Muckspreader 1 August 02

Private Eye
******
The giveaway to the last of the three reports commissioned by the Beloved Leader to 'draw a line' under the foot-and-mouth disaster is its cover. The front of the report by Dr Iain Anderson's 'lessons learned' inquiry shows a solitary sheep standing on a moor in golden sunlight against a thunderous sky. Inside are more pretty full-page photographs, showing woolly lambs, sheep, cows and pigs, all in the pink of health. Only in the margin do one or two tiny pictures show dead animals, to remind us that the purpose of this report is to enquire why millions of healthy animals ended up either spiralling into the sky in clouds of stinking smoke or being bulldozed into holes in the ground.

All this is a perfect metaphor for the document itself. What Anderson had been asked to look into was one of the greatest acts of government maladministration on record. Thanks to the lack of any proper contingency planning, the government's response to an epidemic of which it had been warned two years earlier that there was an "extraordinarily high risk" was a complete shambles. Because they had made no preparation for the vaccination programme which in almost any other country in the world would have been used to halt the epidemic in its tracks, they fell back on what they saw as the only alternative available by killing millions of animals, the vast majority of which it turned out were healthy and unlikely to get the disease anyway. In doing so they broke just about every animal health, welfare and environmental law in the book.

Yet in 200 pages of bland waffle, complete with those pretty pictures, the Anderson report performs the miracle of airbrushing almost all this out of history. For its skill in washing whiter it should really have been called the 'Persil report'. And what is particularly clever is how it actually refers to some of the nastier stains, as if to show how fearless it is being, then just tiptoes away again, as if nothing too serious had happened.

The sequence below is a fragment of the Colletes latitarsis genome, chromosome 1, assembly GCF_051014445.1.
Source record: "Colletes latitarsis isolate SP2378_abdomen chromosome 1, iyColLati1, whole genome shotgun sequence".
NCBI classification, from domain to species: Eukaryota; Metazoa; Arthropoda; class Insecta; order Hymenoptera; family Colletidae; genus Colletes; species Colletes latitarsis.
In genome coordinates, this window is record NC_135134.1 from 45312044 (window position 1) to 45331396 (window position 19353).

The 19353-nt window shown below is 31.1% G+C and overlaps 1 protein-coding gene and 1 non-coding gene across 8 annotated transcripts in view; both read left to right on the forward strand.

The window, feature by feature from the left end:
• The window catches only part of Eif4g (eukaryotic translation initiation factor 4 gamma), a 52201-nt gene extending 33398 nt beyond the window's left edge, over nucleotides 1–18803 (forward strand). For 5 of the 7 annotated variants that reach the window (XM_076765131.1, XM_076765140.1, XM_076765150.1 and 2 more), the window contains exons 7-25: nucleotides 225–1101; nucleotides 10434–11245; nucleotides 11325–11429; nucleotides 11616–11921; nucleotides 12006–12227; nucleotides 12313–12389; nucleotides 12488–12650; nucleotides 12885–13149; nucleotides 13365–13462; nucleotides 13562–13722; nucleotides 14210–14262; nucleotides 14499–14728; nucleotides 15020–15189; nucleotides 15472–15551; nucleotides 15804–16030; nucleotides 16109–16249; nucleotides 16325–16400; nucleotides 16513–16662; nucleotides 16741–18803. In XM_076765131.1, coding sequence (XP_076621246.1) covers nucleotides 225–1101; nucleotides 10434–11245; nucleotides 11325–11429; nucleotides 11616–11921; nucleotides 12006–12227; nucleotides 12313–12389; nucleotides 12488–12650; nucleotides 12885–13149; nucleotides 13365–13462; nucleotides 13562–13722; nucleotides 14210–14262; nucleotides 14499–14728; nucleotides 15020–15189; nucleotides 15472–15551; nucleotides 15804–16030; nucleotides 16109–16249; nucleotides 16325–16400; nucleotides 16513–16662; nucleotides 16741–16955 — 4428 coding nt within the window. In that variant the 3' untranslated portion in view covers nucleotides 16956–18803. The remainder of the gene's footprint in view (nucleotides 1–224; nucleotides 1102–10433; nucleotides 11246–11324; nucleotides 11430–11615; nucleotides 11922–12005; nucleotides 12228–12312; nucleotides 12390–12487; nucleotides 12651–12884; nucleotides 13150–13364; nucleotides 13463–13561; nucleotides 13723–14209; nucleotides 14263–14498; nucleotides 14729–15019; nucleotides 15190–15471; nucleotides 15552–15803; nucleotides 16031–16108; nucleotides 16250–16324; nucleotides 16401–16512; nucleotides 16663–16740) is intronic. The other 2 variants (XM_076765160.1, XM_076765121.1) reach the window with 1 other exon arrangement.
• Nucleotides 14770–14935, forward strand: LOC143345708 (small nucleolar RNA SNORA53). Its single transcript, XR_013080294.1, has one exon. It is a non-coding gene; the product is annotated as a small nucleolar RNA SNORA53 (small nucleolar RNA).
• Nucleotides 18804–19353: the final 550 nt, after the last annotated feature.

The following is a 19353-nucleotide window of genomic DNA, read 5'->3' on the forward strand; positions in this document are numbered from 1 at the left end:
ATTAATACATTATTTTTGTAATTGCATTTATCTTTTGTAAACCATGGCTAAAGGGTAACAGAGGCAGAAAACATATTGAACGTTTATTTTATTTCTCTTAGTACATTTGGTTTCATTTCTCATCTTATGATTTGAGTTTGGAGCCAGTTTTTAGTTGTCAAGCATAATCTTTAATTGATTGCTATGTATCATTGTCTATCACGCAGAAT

A glaring example is the way Anderson deals with the awkward fact that what it calls the 'pre-emptive cull", under which millions of healthy animals were destroyed, was illegal. The most revealing admission in the report is tucked away on p.93 where Anderson quotes the government's chief vet Jim Scudamore as having argued at the time that the government 'probably' had no legal powers to carry out this cull. In other words, the government knew it was illegal. But instead of looking into the horrific implications of this, Anderson simply floats on, only returning to the point in his recommendations, one of which is that the government must ensure that in future it has the legal powers to carry out such a cull. He thus tacitly manages to admit Scudamore was right, but only in a way which lets the government completely off the hook.

By similar trickery Anderson downplays every significant lesson he should have drawn from this catastrophe, not least the total fiasco of the contingency planning under which, by EU law, the government should immediately have been ready to carry out the vaccination by which 90 percent of the disaster could have been avoided. Of all the pictures in his report perhaps the most apt is one showing a huge close-up of a climber's boot. If this is meant to symbolise the enormous boot slammed down on the face of Britain's countryside in 2001, Anderson's report is the shine on its toecap.